Stellar Shine: Solar Panel Drone Cleaning in Space & Martian Maintenance for NASA Rovers
The idea of life on Mars has mesmerized mankind for centuries. Much remains to be discovered, but it is known that the atmosphere on Mars gradually coats solar panels in dust and reduces efficiency, just as it does here on earth. (photo: NASA/JPL-Caltech)
Previously, NASA deployed four roving vehicles – among them ‘Opportunity’ and ‘Spirit’ – that have been exploring sand dunes and sedimentary rock on Mars since 2004. Though originally designed to fulfill a 90-day mission, the solar powered vehicles have beaten all expectations as to the duration of their working life. Spirit eventually stopped working in 2010 when its solar panels became covered in dust, and similarly Opportunity 2019.
The vehicle’s future was uncertain for a long time: The same winds that have blown away dust from the solar panels would cover them again, as Mars experienced unprecedented dust storms. In February of this year, a fifth rover – ‘Perseverance’ – landed successfully on Mars. Unlike its predecessors, it brought a small helicopter, called ‘Ingenuity.’ Whilst the helicopter draws its power from its solar cells, the rover relies on a radioisotope battery.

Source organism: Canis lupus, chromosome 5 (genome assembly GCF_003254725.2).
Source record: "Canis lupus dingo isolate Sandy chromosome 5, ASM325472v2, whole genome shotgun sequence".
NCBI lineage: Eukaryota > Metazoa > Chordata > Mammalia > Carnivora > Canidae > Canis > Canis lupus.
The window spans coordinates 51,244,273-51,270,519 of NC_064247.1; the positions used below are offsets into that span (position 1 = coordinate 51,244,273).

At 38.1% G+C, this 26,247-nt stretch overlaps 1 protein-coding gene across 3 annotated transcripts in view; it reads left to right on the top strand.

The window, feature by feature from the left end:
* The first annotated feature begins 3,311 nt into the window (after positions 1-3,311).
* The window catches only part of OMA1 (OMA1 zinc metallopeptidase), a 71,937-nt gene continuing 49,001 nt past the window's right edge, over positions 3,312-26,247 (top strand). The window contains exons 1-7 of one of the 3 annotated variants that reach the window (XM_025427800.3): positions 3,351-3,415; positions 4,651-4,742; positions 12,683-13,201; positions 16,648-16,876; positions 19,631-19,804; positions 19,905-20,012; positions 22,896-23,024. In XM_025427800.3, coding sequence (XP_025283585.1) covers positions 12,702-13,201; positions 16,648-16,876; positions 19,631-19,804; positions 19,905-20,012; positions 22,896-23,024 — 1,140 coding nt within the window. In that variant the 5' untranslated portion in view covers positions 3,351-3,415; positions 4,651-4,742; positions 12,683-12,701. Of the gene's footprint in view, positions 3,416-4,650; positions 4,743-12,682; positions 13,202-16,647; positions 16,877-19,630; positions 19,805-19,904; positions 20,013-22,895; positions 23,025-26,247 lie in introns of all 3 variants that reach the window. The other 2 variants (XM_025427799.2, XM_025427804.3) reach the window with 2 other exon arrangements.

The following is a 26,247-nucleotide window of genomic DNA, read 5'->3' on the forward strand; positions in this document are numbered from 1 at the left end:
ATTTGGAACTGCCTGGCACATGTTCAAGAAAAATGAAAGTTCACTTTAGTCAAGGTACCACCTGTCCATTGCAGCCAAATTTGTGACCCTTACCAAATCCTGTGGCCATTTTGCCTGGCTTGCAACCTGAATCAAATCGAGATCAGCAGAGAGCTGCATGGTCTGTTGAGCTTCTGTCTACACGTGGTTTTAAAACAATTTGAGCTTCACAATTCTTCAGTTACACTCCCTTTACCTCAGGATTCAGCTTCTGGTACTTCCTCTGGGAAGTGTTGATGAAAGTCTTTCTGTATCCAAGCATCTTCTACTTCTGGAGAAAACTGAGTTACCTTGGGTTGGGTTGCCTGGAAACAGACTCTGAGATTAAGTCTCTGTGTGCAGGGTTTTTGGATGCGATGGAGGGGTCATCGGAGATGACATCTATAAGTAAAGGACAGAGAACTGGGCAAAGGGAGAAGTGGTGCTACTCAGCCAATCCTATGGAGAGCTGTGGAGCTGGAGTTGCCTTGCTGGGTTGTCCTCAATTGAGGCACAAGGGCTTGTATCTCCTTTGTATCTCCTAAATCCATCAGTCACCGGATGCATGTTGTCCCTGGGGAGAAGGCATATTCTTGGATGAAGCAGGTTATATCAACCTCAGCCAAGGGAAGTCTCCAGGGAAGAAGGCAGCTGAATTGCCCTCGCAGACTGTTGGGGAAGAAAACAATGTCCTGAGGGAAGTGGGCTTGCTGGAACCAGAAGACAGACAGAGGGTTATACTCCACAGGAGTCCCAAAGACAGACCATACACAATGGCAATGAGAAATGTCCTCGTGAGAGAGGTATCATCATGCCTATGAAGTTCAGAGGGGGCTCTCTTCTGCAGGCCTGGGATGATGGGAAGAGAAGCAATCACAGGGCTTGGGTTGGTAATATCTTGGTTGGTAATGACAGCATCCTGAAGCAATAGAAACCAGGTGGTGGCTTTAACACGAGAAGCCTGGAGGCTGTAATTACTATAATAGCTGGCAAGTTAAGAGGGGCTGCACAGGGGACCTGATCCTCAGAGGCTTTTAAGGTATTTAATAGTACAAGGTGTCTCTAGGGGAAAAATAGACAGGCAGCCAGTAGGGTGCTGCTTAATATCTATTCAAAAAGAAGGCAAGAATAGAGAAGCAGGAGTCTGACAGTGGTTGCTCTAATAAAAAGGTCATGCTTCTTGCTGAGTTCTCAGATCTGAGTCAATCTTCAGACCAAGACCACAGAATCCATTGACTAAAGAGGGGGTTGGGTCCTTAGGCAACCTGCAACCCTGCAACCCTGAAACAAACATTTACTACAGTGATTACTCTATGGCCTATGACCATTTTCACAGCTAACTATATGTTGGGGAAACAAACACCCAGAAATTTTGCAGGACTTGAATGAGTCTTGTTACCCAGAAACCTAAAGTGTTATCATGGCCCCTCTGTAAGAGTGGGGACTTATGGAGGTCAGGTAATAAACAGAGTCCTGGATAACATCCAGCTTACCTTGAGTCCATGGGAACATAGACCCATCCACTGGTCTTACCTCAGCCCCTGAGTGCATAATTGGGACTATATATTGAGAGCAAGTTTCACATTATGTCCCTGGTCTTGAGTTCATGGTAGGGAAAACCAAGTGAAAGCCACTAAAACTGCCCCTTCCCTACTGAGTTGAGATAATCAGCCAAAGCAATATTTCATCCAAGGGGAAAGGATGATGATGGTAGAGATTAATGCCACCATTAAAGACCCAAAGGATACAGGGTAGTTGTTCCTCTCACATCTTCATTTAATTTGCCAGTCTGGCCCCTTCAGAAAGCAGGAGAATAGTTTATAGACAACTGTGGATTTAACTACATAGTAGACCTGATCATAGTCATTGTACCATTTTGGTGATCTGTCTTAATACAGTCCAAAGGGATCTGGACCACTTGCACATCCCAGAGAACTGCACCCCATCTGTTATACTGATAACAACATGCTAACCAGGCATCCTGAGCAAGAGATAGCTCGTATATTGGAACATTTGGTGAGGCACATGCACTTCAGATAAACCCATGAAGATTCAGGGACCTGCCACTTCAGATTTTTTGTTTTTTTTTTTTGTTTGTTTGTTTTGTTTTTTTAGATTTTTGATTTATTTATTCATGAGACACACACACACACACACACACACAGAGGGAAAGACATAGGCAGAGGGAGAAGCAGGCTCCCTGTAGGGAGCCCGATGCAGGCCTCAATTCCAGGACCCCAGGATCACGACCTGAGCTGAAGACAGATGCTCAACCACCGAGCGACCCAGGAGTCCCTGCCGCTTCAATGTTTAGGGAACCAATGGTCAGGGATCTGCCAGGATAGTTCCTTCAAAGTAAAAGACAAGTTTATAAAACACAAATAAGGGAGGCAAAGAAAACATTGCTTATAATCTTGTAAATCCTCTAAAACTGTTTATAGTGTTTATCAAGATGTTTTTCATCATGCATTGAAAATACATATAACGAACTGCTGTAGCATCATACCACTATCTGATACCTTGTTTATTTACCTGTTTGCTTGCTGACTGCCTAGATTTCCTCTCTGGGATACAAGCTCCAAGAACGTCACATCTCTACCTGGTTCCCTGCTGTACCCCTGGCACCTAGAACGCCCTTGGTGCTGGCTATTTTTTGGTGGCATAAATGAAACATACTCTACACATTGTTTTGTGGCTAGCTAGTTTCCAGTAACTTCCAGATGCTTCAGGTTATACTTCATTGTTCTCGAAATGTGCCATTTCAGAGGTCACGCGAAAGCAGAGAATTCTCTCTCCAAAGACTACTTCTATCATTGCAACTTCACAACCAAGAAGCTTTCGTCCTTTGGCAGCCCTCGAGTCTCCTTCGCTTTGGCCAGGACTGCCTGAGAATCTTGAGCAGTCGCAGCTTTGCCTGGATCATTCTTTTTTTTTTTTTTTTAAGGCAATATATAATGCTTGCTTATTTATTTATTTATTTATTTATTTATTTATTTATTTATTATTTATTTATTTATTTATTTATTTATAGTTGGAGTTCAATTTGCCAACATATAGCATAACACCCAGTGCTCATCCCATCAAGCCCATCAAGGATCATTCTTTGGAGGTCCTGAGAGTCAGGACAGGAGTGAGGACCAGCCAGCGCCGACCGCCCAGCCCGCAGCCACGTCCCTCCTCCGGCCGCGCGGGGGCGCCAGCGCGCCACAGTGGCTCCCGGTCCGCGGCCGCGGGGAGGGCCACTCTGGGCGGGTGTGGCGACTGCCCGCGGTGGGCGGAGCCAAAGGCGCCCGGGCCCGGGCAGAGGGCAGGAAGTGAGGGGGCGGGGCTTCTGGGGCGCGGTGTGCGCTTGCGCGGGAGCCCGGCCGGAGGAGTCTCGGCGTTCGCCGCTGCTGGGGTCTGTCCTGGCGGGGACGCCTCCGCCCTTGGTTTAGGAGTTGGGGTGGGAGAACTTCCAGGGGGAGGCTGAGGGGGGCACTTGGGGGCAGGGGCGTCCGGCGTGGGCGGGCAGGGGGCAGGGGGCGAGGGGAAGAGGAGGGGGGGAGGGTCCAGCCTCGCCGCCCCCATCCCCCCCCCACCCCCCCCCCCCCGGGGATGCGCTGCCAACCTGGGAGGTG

Even without epic Martian dust storms, a previous 90-day mission by the ‘Sojourner’ rover saw its power output reduced by 23 percent by the mission’s end. Likewise, dust accumulation on Earth reduces solar panel energy production by up to a third in arid regions like the Middle East after one month, unless people maintain them at a high cost.
Bringing “Cleaning Events” to Earth with Drones
A Mars rover can be angled to ‘catch’ surface winds and blow accumulated dust away, but earth’s solar farm panels are fixed in place. ‘Aerial Power’ envisions to bring the cleaning wind to solar panels. It has developed a solar panel cleaning drone that detects the power plant itself. The highly accurate self-flying drones create down-draft over these – row by row. The downward airflow blows away soiling such as dust.
Aerial Power also targets sun-rich, arid regions of the world. Solar power production is booming in these areas, but the cleaning costs are high and logistically challenging.